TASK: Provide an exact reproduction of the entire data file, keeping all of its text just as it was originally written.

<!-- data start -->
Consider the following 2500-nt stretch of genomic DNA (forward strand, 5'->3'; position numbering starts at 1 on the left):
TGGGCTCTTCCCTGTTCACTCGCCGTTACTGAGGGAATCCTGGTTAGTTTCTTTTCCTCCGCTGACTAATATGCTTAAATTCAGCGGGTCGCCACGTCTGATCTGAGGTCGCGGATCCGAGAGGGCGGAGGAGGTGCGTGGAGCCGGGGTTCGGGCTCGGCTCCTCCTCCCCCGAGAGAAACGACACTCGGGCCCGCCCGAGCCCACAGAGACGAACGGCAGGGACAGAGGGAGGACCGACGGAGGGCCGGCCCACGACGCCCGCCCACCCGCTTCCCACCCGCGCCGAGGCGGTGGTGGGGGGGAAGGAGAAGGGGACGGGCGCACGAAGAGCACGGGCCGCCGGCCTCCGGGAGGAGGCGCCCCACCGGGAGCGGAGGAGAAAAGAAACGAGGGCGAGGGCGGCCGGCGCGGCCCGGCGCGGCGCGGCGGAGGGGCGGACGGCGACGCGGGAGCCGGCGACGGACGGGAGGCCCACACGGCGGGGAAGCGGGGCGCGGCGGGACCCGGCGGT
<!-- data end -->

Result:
Consider the following 2500-nt stretch of genomic DNA (forward strand, 5'->3'; position numbering starts at 1 on the left):
TGGGCTCTTCCCTGTTCACTCGCCGTTACTGAGGGAATCCTGGTTAGTTTCTTTTCCTCCGCTGACTAATATGCTTAAATTCAGCGGGTCGCCACGTCTGATCTGAGGTCGCGGATCCGAGAGGGCGGAGGAGGTGCGTGGAGCCGGGGTTCGGGCTCGGCTCCTCCTCCCCCGAGAGAAACGACACTCGGGCCCGCCCGAGCCCACAGAGACGAACGGCAGGGACAGAGGGAGGACCGACGGAGGGCCGGCCCACGACGCCCGCCCACCCGCTTCCCACCCGCGCCGAGGCGGTGGTGGGGGGGAAGGAGAAGGGGACGGGCGCACGAAGAGCACGGGCCGCCGGCCTCCGGGAGGAGGCGCCCCACCGGGAGCGGAGGAGAAAAGAAACGAGGGCGAGGGCGGCCGGCGCGGCCCGGCGCGGCGCGGCGGAGGGGCGGACGGCGACGCGGGAGCCGGCGACGGACGGGAGGCCCACACGGCGGGGAAGCGGGGCGCGGCGGGACCCGGCGGT